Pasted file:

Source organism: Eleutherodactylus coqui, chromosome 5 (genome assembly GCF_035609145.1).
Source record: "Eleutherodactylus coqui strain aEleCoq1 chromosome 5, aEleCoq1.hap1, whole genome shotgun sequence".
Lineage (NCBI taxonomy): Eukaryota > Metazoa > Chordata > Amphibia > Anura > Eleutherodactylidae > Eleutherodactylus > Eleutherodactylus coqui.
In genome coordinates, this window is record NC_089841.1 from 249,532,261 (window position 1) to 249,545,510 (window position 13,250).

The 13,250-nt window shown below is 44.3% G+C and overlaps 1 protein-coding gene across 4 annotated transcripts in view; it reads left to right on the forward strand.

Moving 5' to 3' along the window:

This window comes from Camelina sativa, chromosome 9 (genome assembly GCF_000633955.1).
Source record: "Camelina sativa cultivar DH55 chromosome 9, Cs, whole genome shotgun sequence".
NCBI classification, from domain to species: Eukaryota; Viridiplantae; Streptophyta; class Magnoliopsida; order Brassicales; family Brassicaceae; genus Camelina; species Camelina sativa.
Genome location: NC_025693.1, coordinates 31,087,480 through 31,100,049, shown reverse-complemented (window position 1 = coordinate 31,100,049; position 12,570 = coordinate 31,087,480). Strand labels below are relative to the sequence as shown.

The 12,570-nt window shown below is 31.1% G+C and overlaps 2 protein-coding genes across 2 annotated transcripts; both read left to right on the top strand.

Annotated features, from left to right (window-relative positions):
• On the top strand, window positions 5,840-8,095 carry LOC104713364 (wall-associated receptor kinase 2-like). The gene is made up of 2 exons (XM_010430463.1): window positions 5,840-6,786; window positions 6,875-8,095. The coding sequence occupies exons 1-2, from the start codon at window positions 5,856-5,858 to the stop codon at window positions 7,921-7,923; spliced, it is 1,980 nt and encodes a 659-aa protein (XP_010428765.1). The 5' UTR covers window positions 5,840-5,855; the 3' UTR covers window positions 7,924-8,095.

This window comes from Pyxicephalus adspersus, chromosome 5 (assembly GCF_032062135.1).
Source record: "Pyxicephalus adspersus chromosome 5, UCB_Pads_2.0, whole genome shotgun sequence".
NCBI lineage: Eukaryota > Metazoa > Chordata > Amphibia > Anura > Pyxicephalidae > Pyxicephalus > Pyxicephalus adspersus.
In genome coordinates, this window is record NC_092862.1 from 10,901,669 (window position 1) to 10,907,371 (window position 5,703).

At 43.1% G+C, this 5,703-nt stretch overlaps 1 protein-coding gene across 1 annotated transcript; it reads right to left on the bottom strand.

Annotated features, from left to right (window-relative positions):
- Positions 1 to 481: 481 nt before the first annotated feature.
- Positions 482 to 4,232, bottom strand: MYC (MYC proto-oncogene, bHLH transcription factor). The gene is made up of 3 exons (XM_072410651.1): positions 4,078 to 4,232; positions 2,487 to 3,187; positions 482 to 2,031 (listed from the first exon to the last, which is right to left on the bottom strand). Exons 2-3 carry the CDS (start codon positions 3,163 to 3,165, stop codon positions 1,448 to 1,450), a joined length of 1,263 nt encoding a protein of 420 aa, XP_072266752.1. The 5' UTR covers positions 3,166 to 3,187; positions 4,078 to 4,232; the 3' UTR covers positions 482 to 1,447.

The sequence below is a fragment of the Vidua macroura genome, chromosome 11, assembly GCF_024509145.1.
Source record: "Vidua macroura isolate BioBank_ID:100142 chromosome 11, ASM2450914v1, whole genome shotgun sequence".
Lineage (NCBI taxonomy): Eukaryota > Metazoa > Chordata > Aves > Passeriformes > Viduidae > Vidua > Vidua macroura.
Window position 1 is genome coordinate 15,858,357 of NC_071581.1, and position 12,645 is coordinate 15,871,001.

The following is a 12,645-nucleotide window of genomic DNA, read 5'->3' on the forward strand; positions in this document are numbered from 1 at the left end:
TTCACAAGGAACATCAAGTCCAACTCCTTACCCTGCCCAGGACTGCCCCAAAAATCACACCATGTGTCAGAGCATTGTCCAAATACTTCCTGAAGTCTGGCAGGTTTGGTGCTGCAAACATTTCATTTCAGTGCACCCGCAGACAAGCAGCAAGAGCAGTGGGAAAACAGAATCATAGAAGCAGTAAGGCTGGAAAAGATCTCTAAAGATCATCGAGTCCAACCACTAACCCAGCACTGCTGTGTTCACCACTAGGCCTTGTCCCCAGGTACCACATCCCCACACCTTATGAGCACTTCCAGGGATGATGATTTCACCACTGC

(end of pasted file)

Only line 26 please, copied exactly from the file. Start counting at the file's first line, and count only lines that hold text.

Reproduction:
The following is a 12,645-nucleotide window of genomic DNA, read 5'->3' on the forward strand; positions in this document are numbered from 1 at the left end: